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Eisenga set to succeed Vaughters as head of AIGCP

By:
Daniel Benson
Published:
January 11, 2013, 10:32 GMT,
Updated:
January 11, 2013, 11:04 GMT
Edition:
Second Edition Cycling News, Friday, January 11, 2013
Luuc Eisenga interviews Robert Gesink

Luuc Eisenga interviews Robert Gesink

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Former Rabobank man sets out key objectives

Luuc Eisenga looks set to take over from Jonathan Vaughters as the head of the International Association of Professional Cycling teams (AIGCP) this spring after the Dutchman stepped down from his role as manager of innovation and technology at the Blanco squad. Eisenga is currently drafting a proposal for the reorganisation of the AIGCP, with a view of tackling issues over doping, revenue streaming and co-operation with the UCI as some of his most important tasks. Vaughters announced in October, 2012 that he would not stand for re-election.

 Cyclingnews understands that AIGCP is in favour of the appointment, which will become a paid role for the first time.

“At the moment we are writing the re-organisation plan for the AIGCP which will be proposed at the March meeting. Ultimately it’s for the teams to decide on the presidency but I leave Blanco with a view of taking up the role,” Eisenga told Cyclingnews.

“We’ll aim to try and change the sport and defend the interest of the teams in the state that cycling currently finds itself. There’s only one way forward for the sport and that’s through clean cycling.”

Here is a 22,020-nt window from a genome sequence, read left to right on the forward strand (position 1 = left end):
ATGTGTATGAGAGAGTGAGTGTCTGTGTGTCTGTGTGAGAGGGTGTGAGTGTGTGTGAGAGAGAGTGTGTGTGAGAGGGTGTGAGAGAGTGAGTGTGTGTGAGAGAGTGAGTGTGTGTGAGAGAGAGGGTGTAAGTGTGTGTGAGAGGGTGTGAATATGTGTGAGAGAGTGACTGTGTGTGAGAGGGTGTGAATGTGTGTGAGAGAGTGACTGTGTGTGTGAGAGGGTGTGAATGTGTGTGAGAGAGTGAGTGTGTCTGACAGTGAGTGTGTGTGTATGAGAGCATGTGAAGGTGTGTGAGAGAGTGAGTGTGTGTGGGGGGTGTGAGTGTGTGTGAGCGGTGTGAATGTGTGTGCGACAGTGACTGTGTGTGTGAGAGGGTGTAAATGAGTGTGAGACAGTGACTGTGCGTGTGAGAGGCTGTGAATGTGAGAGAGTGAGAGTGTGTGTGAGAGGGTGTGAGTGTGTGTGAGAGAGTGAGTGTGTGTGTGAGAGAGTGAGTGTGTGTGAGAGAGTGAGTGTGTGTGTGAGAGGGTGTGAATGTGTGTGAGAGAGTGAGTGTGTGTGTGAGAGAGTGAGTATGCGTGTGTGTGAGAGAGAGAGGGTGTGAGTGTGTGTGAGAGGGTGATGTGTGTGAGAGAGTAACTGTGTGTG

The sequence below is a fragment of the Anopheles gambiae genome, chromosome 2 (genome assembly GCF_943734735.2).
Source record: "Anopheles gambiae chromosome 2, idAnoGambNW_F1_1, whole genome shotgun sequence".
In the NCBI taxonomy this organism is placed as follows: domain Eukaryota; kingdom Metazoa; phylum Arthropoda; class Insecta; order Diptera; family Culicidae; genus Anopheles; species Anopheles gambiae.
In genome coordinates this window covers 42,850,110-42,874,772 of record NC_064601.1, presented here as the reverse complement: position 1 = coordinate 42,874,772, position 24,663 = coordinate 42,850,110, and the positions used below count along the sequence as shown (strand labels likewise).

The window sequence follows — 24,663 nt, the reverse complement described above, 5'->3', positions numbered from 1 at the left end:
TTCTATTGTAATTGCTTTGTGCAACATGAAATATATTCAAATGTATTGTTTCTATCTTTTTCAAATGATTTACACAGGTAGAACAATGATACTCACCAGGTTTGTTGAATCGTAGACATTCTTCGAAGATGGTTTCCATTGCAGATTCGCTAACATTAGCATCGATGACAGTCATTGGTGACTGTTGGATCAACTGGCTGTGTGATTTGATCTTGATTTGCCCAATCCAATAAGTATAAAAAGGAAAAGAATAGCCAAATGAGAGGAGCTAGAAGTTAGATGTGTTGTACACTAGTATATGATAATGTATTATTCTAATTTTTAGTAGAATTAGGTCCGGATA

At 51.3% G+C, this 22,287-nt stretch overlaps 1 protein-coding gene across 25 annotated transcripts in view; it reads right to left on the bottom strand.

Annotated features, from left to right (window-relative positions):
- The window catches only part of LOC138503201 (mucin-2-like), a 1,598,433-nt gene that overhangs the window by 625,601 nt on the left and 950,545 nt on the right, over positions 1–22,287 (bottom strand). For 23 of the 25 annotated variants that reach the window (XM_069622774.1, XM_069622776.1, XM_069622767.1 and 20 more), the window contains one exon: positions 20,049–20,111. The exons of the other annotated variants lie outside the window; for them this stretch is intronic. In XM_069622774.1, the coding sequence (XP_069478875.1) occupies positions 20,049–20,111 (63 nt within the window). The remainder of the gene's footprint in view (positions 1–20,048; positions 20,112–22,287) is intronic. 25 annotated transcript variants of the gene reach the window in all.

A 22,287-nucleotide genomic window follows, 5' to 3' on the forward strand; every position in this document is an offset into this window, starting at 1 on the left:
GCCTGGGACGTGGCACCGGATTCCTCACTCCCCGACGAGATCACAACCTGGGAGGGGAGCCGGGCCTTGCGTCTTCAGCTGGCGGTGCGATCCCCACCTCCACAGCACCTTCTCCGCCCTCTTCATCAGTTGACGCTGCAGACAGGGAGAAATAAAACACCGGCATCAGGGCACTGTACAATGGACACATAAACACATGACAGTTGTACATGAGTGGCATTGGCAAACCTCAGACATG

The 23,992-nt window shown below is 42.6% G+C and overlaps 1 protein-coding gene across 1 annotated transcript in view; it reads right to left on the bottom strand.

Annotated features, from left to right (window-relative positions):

Eisenga has had a long association with cycling. From 1996 to 1998 he worked in the marketing department at the UCI. He then moved to the T-Mobile team where he was the press officer for several years. A similar role followed at Rabobank, before Eisenga moved into the innovation and technology role for the 2012 season.

With the UCI now recognising the AIGCP as the only body that represents the teams’ and riders’ interests, Eisenga knows that there will be several challenging issues to deal with. The fallout from the USADA investigation may have attracted the most headlines in recent months but investigations in Spain and Holland are both underway as well.

“The teams have to go through this difficult time and I think what needs to be done is to build trust instead of everyone sitting on their own rocks in the zoo when times are getting rough, I think people should move closer to one another and work together. Otherwise nothing will work; there will be no change, unless there is a very common and general consensus that makes sense. That goes for the money stream, the way the sport is orgaised, how decisions are being taken. It’s a real challenge to get all the professional teams aligned and to define a common line.” 

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